Mining in Australia: Incentives and Initiatives

- July 29th, 2018

Where does mining in Australia happen? Certain states and territories offer government-funded incentives that may help investors narrow down where to look first.

Australia is one of the world’s biggest mining hotspots, and that’s partially because the country’s government has given mining companies a good reason to explore down under: incentives.

While these incentives vary between the eight different Australian states and territories, they all help make the mining process easier and more beneficial for everyone involved. Companies are able to profit, and the government finds a strengthening economy.

For investors curious about what each area offers to mining companies, check out our list of the kangaroo capital’s different incentives.

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Mining in Australia: Western Australia

Home to key mining regions such as the Pilbara, Western Australia (WA) has drawn in major mining companies from around the world like Rio Tinto (ASX:RIO,LSE:RIO,NYSE:RIO) and BHP Billiton (ASX:BHP,NYSE:BHP,LSE:BLT). As Australia’s largest state, WA has shown its strength on the mining front with plentiful resources and widespread exploration.

One of WA’s government initiatives is its Exploration Incentive Scheme (EIS), which aims to encourage exploration in WA to help stimulate and sustain the resource sector. The EIS consists of five different programs: exploration drilling, geophysical surveys, encouraging exploration through cover, 3D prospectivity mapping and promoting strategic research with industry.

While each component provides its own benefits, the exploration drilling program is considered a flagship of the EIS as it offers up to a 50-percent refund for innovative exploration drilling projects. Open for applications twice a year, costs are capped at AU$150,000 for general multi-hole applications, at AU$200,000 for a single deep-hole application and at AU$30,000 for a prospector application.

Mining in Australia: Tasmania

While Tasmania’s government puts a great deal of support into its agricultural and renewable energy sectors, the state has also directed resources towards its mining industry.

One of the island state’s initiatives is the Geoscience Initiative, a AU$1.4-million program spread out over four years. The initiative is intended to deliver new pre-competitive geoscience data and to improve the accuracy and completeness of historic geoscience data. Another initiative is the AU$1-million Mining Sector Innovation Initiative, spanning from 2017 to 2021, designed to improve environmental outcomes on existing and legacy mine sites through tools provided by the initiative.

The government also offers the AU$2-million Exploration Drilling Grant Incentive, which is set to run from 2018 to 2022 with the intention of increasing greenfield exploration in Tasmania through co-funding to applicants.

Mining in Australia: Victoria

One of the most heavily populated parts of Australia, Victoria offers a number of different initiatives and programs focused around the mining sector and energy technology.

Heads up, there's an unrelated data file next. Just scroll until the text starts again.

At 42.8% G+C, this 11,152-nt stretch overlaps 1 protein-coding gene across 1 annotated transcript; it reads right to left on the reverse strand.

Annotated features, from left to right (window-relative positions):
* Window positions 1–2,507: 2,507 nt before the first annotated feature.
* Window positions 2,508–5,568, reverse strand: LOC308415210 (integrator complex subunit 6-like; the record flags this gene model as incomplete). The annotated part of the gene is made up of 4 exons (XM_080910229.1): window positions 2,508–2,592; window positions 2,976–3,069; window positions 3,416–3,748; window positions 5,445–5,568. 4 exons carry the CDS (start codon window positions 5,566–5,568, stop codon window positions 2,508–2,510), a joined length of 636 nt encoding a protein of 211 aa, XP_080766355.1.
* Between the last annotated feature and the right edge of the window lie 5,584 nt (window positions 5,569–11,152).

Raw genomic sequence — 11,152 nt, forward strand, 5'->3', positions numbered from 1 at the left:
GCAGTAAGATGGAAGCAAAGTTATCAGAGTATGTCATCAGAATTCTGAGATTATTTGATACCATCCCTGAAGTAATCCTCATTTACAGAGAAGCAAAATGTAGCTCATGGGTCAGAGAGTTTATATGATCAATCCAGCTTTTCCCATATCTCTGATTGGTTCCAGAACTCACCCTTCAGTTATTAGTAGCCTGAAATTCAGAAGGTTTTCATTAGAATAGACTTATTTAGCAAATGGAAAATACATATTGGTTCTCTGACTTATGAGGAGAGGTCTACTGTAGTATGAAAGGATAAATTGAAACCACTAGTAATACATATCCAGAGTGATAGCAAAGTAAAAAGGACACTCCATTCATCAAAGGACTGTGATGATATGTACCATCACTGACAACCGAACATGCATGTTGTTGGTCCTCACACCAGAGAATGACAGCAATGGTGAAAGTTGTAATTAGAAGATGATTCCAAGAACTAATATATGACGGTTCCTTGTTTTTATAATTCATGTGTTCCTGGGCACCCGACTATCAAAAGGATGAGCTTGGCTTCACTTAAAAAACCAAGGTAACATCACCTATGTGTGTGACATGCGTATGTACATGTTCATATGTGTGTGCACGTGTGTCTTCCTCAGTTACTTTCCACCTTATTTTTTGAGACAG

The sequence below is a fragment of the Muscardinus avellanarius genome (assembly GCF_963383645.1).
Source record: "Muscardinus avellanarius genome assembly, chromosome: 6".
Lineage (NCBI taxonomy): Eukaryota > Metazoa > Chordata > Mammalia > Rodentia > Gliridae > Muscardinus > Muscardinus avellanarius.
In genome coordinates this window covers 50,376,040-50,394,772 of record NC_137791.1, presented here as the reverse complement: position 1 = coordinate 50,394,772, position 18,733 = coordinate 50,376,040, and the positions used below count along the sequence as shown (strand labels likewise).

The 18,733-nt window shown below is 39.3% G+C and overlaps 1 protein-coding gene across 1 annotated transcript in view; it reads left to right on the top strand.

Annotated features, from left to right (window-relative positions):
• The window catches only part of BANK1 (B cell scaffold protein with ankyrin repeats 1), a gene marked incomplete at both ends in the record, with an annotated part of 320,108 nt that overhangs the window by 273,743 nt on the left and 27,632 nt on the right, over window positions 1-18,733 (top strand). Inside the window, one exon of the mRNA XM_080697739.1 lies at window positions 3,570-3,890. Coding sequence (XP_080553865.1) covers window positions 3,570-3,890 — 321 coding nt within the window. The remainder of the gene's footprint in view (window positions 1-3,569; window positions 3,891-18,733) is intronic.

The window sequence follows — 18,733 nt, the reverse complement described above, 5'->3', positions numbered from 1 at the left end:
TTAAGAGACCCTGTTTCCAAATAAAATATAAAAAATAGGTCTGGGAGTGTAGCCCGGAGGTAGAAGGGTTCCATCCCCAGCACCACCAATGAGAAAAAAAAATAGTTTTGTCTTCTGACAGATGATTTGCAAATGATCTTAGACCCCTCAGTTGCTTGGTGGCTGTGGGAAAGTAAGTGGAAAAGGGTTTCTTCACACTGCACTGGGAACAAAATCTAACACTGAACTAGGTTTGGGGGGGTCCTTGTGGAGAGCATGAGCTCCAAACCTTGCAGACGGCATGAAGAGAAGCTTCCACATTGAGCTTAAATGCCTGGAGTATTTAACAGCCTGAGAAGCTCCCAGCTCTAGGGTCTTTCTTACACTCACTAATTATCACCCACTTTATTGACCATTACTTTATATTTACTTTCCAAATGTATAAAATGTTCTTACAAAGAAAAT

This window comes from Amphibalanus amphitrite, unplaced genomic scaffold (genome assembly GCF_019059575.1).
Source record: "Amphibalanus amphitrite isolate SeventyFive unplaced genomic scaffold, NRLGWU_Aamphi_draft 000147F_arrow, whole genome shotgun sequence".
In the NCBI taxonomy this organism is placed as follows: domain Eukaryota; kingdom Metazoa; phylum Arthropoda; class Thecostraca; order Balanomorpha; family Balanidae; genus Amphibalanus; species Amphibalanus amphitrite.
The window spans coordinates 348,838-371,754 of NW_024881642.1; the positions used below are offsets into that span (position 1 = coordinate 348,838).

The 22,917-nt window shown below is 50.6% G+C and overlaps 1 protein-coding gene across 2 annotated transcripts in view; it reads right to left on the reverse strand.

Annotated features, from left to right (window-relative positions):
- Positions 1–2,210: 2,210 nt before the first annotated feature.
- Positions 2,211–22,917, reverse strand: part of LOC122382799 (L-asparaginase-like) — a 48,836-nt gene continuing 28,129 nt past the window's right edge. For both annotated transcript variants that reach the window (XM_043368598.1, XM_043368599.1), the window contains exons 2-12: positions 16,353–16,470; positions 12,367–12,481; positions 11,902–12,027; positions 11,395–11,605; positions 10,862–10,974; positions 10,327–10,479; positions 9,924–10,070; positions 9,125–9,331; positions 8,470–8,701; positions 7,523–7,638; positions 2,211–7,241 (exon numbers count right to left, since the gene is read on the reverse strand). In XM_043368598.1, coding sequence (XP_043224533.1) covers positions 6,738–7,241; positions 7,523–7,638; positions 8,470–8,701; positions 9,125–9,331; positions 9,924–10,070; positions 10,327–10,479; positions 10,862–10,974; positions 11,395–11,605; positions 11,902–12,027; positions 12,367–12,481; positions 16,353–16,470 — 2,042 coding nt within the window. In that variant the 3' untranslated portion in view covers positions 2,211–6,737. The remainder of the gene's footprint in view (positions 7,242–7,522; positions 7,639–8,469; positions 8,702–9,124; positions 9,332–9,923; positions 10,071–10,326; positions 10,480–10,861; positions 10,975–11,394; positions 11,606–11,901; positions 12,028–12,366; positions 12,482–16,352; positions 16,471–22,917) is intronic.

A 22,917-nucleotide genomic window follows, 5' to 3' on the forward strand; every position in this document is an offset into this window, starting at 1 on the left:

The AU$15-million TARGET Minerals Exploration Initiative is one of Victoria’s main resource initiatives, designed to increase investment in exploration for gold, copper and other base metals. While it excludes exploration for coal, oil and gas — some of Australia’s biggest exports — it includes grants for companies to conduct co-funded mineral exploration programs. Grants from the initiative cover up to half the cost of eligible exploration activities, such as geophysical surveys and drilling and sampling analysis.

Elsewhere, Victoria’s government has a Low-emission Coal Program, which helps companies find innovative ways to reduce their carbon footprints. An example includes a AU$2-million contribution to Nippon Steel Engineering from Regional Development Victoria, meant to help the company investigate the feasibility of technology able to convert lignite (brown coal) into a natural gas substitute.

Mining in Australia: South Australia

South Australia’s (SA) government invests in what it refers to as “innovative initiatives” with the intent of bringing significant economic benefits to the state.

One of SA’s most prominent initiatives is its Plan for Accelerating Exploration (PACE) Copper, a AU$20-million investment intended to lead the transformation of SA’s mineral exploration industry over the next two years. While PACE was originally launched in 2004 as a AU$22.5-million five-year initiative, the program’s immediate success led to several extensions and additional funding. PACE supports innovative and collaborative geoscience projects, and the capture and interpretation of geophysical pre-competitive data sets, along with other factors.

With regard to PACE’s most recent focus on copper, the work program is meant to deliver new data and information for exploration on the Gawler Craton, a 440,000-square-kilometer crystalline basement located in SA. PACE Copper is referred to as the critical upstream component of SA’s copper strategy, which is meant to triple the state’s annual copper production and help it hit a production target of 1 million tonnes a year by 2030.

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Mining in Australia: Queensland

Home to marvels like the Great Barrier Reef and an almost 7,000-kilometer coastline, Northeastern Queensland also houses several different resources.